Philosophy in the Middle Ages
9 Comments on “Philosophy in the Middle Ages”
I think this is actually Alphabet Innovations’s Mountie, which had swashes like this, but was otherwise a knock off of Trooper.
Ah, thanks Mark! I’ll scan my specimen of Mountie when I get back to Oakland.
And it also looks like one of the early versions of Palatino (from when it was intended as a display face, perhaps?) Two swash 'T’s, narrow spacing all round and the 't’ seems higher than on the digital version. No centre serif on the 'E’ on 'James’ either.
Nice italic 'Th’ ligature, too. I wonder if it was designed to fit like that?
The ‘Th’ ligature was included in the original foundry version of Palatino-Kursiv (1951). So was a number of swash alternates (“Zierbuchstaben”, i.e. decorative letters), incl. 11 caps and the lowercase letters e k z. In 1953, a dedicated set of swash capitals was added. These Palatino-Kursiv-Schwungversalien include a full set of caps (except for C I O Q U X Y, which seem to replicate the default italic glyphs), plus German umlauts and an alternate ampersand. Some of the swash caps were revised for this release, others appear to be identical.
See the glyph sets on the standardized specimen cards by D. Stempel AG, as reproduced in Hans Reichardt (ed.): Bleisatzschriften des 20. Jahrhunderts aus Deutschland. Offenbach: Spatium (2008)
You can see more Palatino swashes in use here.
Thanks for this!
Is there a good source on why changes to Palatino were made? Reading between the lines of what I’ve read, I get the feeling that Zapf and Linotype essentially concluded “well, if people are going to use it as a book font, we’re going to have to tone it down for that” and took away some of the eccentricities – but I’ve never seen anything that explicitly says this. (Anatomy of a Typeface sort of does – with the detail that it was Dwiggins’ suggestion to Zapf! – but not anything else).
And it also looks like one of the early versions of Palatino (from when it was intended as a display face, perhaps?)
Palatino was not exclusively intended as a display face — the foundry version by D. Stempel AG (1950) was cut in sizes as small as 5pt, and Linotype matrices were produced in sizes from 6pt to 12pt. However, it is correct that Palatino was originally intended primarily as jobbing face (as opposed to a book face), and its weight ratios determined accordingly. The lighter and slightly narrower Aldus (1954; working title Leichte Palatino) is the dedicated book version.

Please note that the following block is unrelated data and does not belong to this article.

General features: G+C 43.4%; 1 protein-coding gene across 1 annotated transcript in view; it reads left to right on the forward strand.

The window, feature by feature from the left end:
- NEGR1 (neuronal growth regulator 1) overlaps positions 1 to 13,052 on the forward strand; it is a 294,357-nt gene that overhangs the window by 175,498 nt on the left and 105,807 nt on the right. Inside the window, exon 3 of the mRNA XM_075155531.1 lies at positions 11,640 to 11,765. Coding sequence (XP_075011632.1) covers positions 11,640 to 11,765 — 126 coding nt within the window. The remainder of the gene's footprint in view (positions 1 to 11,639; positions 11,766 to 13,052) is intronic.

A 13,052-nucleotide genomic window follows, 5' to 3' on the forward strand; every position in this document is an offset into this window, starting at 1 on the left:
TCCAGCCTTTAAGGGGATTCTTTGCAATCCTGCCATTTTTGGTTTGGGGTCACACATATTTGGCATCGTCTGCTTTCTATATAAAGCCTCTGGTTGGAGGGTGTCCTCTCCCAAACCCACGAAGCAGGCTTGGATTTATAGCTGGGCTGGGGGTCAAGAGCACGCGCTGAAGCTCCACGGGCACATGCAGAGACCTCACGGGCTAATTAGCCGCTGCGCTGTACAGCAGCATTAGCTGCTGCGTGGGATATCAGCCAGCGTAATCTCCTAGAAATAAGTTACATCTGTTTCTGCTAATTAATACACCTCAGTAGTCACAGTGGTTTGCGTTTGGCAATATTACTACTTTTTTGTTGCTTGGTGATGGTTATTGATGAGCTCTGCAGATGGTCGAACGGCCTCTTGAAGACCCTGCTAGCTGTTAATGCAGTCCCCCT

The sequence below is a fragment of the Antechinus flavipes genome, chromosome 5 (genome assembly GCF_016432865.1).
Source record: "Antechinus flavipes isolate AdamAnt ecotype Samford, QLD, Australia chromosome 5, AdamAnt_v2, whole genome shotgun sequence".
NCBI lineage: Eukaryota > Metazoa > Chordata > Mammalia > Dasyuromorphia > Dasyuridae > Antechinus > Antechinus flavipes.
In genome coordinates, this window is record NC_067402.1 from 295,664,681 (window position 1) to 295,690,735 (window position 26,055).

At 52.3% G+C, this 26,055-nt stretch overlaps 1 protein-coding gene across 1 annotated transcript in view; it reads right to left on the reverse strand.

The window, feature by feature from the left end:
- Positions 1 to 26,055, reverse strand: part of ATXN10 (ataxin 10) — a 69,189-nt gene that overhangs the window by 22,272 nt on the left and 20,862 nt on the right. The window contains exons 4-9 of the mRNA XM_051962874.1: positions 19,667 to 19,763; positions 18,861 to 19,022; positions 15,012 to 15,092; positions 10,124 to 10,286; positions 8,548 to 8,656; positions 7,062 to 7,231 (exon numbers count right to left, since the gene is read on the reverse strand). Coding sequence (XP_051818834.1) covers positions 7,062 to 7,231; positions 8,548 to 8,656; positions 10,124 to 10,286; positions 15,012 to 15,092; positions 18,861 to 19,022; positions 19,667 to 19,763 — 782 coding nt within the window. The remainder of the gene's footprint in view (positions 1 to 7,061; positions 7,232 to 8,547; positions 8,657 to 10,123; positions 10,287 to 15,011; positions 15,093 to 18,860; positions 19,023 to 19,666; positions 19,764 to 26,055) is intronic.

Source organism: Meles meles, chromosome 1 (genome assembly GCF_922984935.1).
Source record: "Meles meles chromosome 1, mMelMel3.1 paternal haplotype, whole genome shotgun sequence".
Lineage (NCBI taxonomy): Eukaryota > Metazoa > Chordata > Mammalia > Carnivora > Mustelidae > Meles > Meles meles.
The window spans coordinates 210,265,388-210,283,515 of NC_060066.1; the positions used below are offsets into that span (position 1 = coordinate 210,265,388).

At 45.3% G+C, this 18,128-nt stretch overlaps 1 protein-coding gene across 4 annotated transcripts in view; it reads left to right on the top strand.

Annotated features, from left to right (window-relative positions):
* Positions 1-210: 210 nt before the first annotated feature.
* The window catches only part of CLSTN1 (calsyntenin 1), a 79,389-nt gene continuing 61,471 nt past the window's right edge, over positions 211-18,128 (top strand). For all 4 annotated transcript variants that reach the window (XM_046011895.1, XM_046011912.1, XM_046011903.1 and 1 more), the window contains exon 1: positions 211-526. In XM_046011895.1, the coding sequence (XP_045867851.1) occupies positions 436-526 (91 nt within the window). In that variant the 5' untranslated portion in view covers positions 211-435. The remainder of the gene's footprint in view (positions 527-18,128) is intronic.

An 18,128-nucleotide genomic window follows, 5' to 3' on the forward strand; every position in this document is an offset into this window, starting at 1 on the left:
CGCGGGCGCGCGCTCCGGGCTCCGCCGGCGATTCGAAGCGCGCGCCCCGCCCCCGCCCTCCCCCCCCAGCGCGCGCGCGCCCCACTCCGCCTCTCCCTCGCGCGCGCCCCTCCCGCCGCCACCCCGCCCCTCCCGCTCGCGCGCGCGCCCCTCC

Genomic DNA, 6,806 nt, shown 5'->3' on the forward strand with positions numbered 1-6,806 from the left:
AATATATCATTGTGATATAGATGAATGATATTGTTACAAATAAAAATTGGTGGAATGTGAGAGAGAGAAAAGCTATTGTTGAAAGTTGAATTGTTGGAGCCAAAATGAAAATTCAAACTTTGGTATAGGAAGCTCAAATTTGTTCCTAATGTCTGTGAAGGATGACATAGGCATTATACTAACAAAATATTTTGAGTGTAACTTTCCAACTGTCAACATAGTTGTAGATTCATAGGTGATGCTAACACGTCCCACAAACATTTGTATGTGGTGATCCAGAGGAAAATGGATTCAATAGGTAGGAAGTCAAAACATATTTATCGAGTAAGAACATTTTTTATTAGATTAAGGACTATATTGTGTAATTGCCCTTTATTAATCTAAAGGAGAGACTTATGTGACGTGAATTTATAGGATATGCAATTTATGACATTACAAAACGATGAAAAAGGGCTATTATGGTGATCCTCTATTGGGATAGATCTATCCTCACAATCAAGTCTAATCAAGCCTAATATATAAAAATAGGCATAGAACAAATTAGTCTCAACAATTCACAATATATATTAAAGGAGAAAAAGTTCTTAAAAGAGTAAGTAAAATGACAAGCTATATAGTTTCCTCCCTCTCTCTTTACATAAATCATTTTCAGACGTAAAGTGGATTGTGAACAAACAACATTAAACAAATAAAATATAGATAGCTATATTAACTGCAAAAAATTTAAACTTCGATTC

1) Hermann Zapf, Gedanken und Probleme beim Entwurf von Werkschriften, D. Stempel AG. In “Philobiblon”, 4/1958.
Is there a good source on why changes to Palatino were made?
From Nikolaus J. Weichselbaumer, Der Typograph Hermann Zapf: Eine Werkbiographie, De Gruyter Saur, 2015, p115f (my translation):
On his first visit to the United States in 1951, Zapf discussed Palatino with W.A. Dwiggins and typographer Franz C. Hess, among others. On their suggestion, Zapf gave “the somewhat emphatically calligraphic letters ‘E’. ‘F’, ‘S’, ‘q’, ‘p’, ‘s’, ‘v’, ‘w’ and ‘y’ in Palatino-Antiqua […] another, more traditional form for the Anglo-American sales region.” In 1956 the American Linotype finally added Palatino to their program. The foundry version was supplied by Stempel itself. The American special letterforms were subsequently offered as alternates in other markets, too.
2) Quoted from Über Alphabete. Gedanken und Anmerkungen beim Schriftentwerfen, Frankfurt am Main, 1960.
3) Note that this is after Aldus was released, which sits somewhere between the original Palatino and the American alternates, in regard to calligraphic peculiarities.
Thanks, Tobi! Your image somehow didn’t come through. I add it here:
See also Times Modern swash, another different swashified version of Trooper Roman: